Numbers cannot tell a story alone. It is the context and comparisons that give meaning to the data. People discover meaning in the data through comparing the numbers and analysing patterns and trends. It is through comparison that judgements are formed and appropriate decisions are made.
Appropriate comparisons are context-specific. It is often useful, as in Figure 1, to compare data points over time. Other examples of useful comparisons include the comparison of actual numbers versus targets, forecasts, benchmarks, or norms.
The top graph of Figure 2 contains the data from the CFO salaries only. It displays the midpoint salary of CFOs from large corporations with $500 million or more in revenues over the 15-year period. Viewing only this trend line, we can conclude that CFO salaries, in inflation-adjusted numbers, decreased from 2002 to 2008, and then appear to be increasing through 2016. However, not many other conclusions can be drawn. A user of this data visualisation might prematurely conclude that the gap between CFO salaries and those of other employees must have narrowed during this period.
The bottom graph of Figure 2 provides a comparison between the same CFOs and controllers. We can now see that not only did CFO salaries decrease between 2002 and 2008, but so did controller salaries. Both groups have seen modest salary increases since 2008. The more questions we try to answer with the data visualisation, the more important it is to make appropriate comparisons.
Pitfall: Not enough data points
Figure 3 contains a subset of the data from Figure 2, displaying the midpoint salary of CFOs from large corporations with more than $500 million in revenue. When only examining the straight green line from Figure 3, the reader could conclude that CFO salaries have decreased steadily since 2002. However, closer examination would suggest that this is not the complete story.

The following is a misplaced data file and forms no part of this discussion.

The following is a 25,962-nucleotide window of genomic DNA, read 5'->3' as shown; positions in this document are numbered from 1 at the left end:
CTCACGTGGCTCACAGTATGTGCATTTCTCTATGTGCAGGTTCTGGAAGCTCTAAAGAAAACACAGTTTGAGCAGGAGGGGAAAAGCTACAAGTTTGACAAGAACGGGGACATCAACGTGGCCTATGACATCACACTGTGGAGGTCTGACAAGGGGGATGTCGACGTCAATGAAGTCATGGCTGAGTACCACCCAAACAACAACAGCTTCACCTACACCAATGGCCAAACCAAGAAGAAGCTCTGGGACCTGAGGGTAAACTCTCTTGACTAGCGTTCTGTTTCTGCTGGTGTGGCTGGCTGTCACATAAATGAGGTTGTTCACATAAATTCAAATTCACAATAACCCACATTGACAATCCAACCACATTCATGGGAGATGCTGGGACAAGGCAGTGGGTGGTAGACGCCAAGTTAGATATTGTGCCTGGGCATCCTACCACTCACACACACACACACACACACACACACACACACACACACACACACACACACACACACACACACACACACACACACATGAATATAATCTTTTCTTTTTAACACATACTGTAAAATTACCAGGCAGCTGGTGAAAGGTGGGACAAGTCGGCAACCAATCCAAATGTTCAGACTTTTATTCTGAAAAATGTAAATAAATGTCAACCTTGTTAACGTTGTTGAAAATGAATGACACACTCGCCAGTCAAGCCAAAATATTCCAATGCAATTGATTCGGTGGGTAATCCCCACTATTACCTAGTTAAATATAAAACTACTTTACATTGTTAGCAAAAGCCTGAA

The reason is that the green trend line in Figure 3 contains only two data points: 2002 and 2016. However, to conclude a steady decline has occurred, the reader needs to know what the numbers are for the intervening years. This will help assure that 2002 and 2016 are not outliers and show whether the decline is indeed happening throughout the 15-year period.
The orange trend line in Figure 3 presents the data points for all the intervening years from 2002 to 2016. When the data points are included for each of the 15 years, it becomes obvious that there was first a decrease in CFO pay followed by a recovery in CFO salaries, with the impact of the years leading up to the recession of 2008 becoming more apparent. In addition, had two different data points been selected, such as 2006 to 2016, the user would have concluded that CFO salaries had increased steadily over that period.
Pitfall: Truncating the y-axis
A truncated graph has a y-axis that does not start at zero, creating an impression of more change or volatility. A rationale for truncating the y-axis is to use all of the space on the chart for presentation. However, a truncated y-axis magnifies the differences between the variables presented on the x-axis. The reader may interpret results correctly in a general sense (ie, CFO salaries have been volatile over time), but the perceived magnitude of the increase is different based on the two graphs presented in Figure 4, and the strength of the conclusions is different.
Pitfall: Inappropriate use of pie charts